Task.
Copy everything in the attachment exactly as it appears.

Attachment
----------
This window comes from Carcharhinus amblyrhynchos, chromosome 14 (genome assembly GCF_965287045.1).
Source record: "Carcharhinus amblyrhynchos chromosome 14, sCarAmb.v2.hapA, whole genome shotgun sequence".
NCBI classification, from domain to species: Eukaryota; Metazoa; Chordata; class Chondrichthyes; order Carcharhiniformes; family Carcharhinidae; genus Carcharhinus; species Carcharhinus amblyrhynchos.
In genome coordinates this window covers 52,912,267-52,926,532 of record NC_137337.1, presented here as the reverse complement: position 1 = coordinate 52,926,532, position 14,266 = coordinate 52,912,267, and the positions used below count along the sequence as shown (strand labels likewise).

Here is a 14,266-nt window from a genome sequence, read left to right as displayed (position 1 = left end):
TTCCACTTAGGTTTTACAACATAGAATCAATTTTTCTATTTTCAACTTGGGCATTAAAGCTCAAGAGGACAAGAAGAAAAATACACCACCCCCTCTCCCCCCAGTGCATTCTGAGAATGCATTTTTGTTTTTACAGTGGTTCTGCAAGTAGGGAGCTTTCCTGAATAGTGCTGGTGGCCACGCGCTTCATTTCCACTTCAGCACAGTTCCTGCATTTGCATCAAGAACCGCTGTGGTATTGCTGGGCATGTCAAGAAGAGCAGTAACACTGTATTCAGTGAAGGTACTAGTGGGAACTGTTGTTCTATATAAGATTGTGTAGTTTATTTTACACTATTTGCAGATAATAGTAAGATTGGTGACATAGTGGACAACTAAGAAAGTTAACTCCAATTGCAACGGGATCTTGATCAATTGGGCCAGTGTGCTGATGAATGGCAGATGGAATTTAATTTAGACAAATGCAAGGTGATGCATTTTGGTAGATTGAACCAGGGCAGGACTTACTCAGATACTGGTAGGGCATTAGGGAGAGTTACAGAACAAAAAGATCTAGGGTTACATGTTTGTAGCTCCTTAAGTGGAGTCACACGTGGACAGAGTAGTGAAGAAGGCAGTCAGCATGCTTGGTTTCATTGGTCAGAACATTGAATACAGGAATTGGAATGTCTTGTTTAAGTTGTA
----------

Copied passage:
This window comes from Carcharhinus amblyrhynchos, chromosome 14 (genome assembly GCF_965287045.1).
Source record: "Carcharhinus amblyrhynchos chromosome 14, sCarAmb.v2.hapA, whole genome shotgun sequence".
NCBI classification, from domain to species: Eukaryota; Metazoa; Chordata; class Chondrichthyes; order Carcharhiniformes; family Carcharhinidae; genus Carcharhinus; species Carcharhinus amblyrhynchos.
In genome coordinates this window covers 52,912,267-52,926,532 of record NC_137337.1, presented here as the reverse complement: position 1 = coordinate 52,926,532, position 14,266 = coordinate 52,912,267, and the positions used below count along the sequence as shown (strand labels likewise).

Here is a 14,266-nt window from a genome sequence, read left to right as displayed (position 1 = left end):
TTCCACTTAGGTTTTACAACATAGAATCAATTTTTCTATTTTCAACTTGGGCATTAAAGCTCAAGAGGACAAGAAGAAAAATACACCACCCCCTCTCCCCCCAGTGCATTCTGAGAATGCATTTTTGTTTTTACAGTGGTTCTGCAAGTAGGGAGCTTTCCTGAATAGTGCTGGTGGCCACGCGCTTCATTTCCACTTCAGCACAGTTCCTGCATTTGCATCAAGAACCGCTGTGGTATTGCTGGGCATGTCAAGAAGAGCAGTAACACTGTATTCAGTGAAGGTACTAGTGGGAACTGTTGTTCTATATAAGATTGTGTAGTTTATTTTACACTATTTGCAGATAATAGTAAGATTGGTGACATAGTGGACAACTAAGAAAGTTAACTCCAATTGCAACGGGATCTTGATCAATTGGGCCAGTGTGCTGATGAATGGCAGATGGAATTTAATTTAGACAAATGCAAGGTGATGCATTTTGGTAGATTGAACCAGGGCAGGACTTACTCAGATACTGGTAGGGCATTAGGGAGAGTTACAGAACAAAAAGATCTAGGGTTACATGTTTGTAGCTCCTTAAGTGGAGTCACACGTGGACAGAGTAGTGAAGAAGGCAGTCAGCATGCTTGGTTTCATTGGTCAGAACATTGAATACAGGAATTGGAATGTCTTGTTTAAGTTGTA